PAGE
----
Discover what final consonant deletion is and our 3 recommended activities you can try at home to support the sounds at the end of words. If you have any questions, contact our qualified Speech and Language Therapists here.
What is the final consonant deletion?
Final consonant deletion is a typical speech pattern in children and happens when they don’t make the last consonant sound in a word. Children can use final consonant deletion as toddlers when they’re learning to produce more complex words or sounds and are then simplifying these words by leaving the last consonant sound off.
What age does final consonant deletion stop?
Final consonant deletion is a speech pattern that happens quite commonly in young children and tends to stop around 3 years and 3 months.
It’s important to remember that every child is different, and there will always be some children who make those final consonant sounds earlier or later than 3 years and 3 months. Make sure to take into account other aspects of the child’s development or speech. If they started talking later, they may stop final consonant deletion slightly later, or if they have reduced attention abilities they may process less speech and might also stop final consonant deletion later.
What is an example of a consonant deletion?
Final consonant deletion happens when a child leaves off the consonant sounds at the end of a word, and only happens in words that don’t end with a vowel sound. It’s important to remember that when you spell out a word and say a word, a single letter doesn’t always match to a single sound. I.e., “cough” has 5 letters when written, but only 3 sounds when spoken (k-u-f). The last consonant sound being deleted might not be only one letter. Below are some examples of typical words and also the word after a child uses final consonant deletion:
Cat for “ca”
School for “schoo”
Cup for “cu”
Dog for “do”
Ball for “ba”
Catch for “ca”
Toilet for “toile”
Fish for “fi”
Book for “boo”
Bed for “be”
Is final consonant deletion a phonological process?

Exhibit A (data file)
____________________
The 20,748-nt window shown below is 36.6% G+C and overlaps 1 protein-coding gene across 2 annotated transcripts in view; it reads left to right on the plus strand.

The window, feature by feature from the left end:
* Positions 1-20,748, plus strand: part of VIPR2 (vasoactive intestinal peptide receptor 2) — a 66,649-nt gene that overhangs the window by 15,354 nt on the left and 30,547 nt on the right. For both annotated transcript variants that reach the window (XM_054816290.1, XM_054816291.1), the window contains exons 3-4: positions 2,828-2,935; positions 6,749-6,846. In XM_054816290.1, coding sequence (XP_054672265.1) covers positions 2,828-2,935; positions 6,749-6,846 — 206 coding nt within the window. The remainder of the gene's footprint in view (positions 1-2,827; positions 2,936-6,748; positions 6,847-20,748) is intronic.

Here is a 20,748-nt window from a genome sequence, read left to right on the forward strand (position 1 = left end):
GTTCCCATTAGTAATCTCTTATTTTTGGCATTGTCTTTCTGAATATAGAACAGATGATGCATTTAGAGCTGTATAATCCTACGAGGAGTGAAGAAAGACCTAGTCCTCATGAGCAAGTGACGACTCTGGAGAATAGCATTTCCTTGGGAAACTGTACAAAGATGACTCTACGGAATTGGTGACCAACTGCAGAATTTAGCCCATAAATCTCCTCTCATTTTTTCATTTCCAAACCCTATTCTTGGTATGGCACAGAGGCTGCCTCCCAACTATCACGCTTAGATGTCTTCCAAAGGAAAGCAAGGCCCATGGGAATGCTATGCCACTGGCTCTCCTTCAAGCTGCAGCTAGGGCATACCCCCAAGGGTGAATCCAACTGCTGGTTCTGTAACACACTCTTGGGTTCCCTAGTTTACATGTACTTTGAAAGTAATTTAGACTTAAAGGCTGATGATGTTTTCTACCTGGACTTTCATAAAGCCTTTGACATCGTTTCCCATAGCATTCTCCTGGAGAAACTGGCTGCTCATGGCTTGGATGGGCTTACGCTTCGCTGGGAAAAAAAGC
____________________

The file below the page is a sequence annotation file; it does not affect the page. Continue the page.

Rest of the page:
In speech therapy, final consonant deletion is seen as a typical phonological process. This means that it’s a speech pattern that happens quite commonly in young children and tends to stop around 3 years and 3 months.
What activities parents can try for final consonant deletion
Making more complex words and sounds can be a tricky job for young children. Making activities for your kids can help them to hear the differences in words with final consonant deletion and ones without and have fun doing it!
Have a toy of something long with different sections such as a snake, caterpillar or sausage. Separate a word they’re using final consonant deletion in into it’s separate sounds, so book would be b-u-k. Each sound goes with a different section of the toy to help them understand that a sound might be missing!
Have pictures or objects of pairs of words that only have one difference: the final consonant sound deleted and the final consonant sound present. Examples are bee and bean, car and calm or tree and treat. Start from single words, and then see if they can put the word without final consonant deletion into a phrase or sentence.
Take note of what words your child is using final consonant deletion on more and try and include them in a regular activity that they enjoy. This could be outdoor play, bath time or bed time. Emphasise the end of the words when you say them, but don’t overcorrect the child if they use final consonant deletion for the words as it can be frustrating for them!